F-duct decision was wrong - Hamilton (UK only)
Former world champion Lewis Hamilton said the decision to remove the F-duct from his McLaren for the Italian Grand Prix was "the wrong choice".
Hamilton, who leads the drivers' standings, could only qualify fifth for Sunday's race at Monza.
"I'm disappointed. The car was sliding everywhere. We didn't have the downforce we need," he told BBC Sport.
But team boss Martin Whitmarsh said Hamilton had been held up by running too close to Mark Webber's Red Bull.
"I don't think it's a set-up issue," he commented. "If you put his best sector times together, he would be two tenths quicker.
"I think we put him out too close to Mark Webber, and if you're too close you can wash out [due to understeer] in high speed, like at Parabolica."
McLaren's Lewis Hamilton felt the small rear wing gave insufficient speed
The decision to run Hamilton without the F-duct, and with a low downforce set-up, was made after tests in free practice showed that it made virtually no difference to lap times.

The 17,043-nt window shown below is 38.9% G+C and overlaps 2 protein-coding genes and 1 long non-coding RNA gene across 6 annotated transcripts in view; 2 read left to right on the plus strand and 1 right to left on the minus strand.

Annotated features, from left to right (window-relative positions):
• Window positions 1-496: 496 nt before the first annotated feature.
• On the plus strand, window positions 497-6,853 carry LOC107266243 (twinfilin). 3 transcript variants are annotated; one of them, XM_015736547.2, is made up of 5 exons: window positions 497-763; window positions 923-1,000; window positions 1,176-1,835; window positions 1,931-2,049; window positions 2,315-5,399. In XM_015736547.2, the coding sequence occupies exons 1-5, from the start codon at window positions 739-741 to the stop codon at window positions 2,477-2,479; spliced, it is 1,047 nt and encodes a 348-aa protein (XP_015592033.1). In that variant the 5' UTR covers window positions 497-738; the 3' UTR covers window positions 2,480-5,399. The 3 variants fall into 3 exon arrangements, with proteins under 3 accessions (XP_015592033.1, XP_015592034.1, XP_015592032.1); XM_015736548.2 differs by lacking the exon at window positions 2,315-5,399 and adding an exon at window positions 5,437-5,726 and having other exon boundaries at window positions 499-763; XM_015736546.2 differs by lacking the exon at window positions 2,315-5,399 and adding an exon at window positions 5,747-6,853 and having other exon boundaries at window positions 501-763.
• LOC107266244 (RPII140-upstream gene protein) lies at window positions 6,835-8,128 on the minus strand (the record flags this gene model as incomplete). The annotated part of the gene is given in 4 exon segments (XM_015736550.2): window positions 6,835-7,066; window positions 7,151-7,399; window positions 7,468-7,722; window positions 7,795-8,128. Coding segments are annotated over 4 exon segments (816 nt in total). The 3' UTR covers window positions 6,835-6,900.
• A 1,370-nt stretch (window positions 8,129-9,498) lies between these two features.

However, team-mate Jenson Button chose to use the F-duct, which reduces drag on the straights at most circuits.
And following qualifying, Hamilton's comments suggested he believed the car in fact worked better at Monza with a high-downforce set-up, thus improving its stability under braking.
"Potentially it [not running the F-duct] had quite a big impact on the result," said 25-year-old Hamilton.
Whitmarsh defends Hamilton car set-up (UK only)
"We chose to go with the lighter downforce level and I'm quite disappointed with fifth place. I struggled a lot on each tyre [prime and the softer option tyres].
"It was a bit of a mistake but we'll push hard tomorrow."
Despite Hamilton's grid position, Whitmarsh backed him to make the best of the situation in the race.
"We've got the unusual situation where we've got the quickest and the slowest cars on the straight in our team," he said.
"I think Lewis can use that straight-line speed very aggressively. He wants to attack and he's certainly got an attacking set-up, so let's hope he can use it."
But Hamilton was not so confident. "Turn one is not easy, and it's going to be very tricky out there on the track trying to gain position," he said.
"There are long straights, but you've got to get close to the car in front, and that's going to be very hard because I can't follow through the corners, so it will be very tough tomorrow."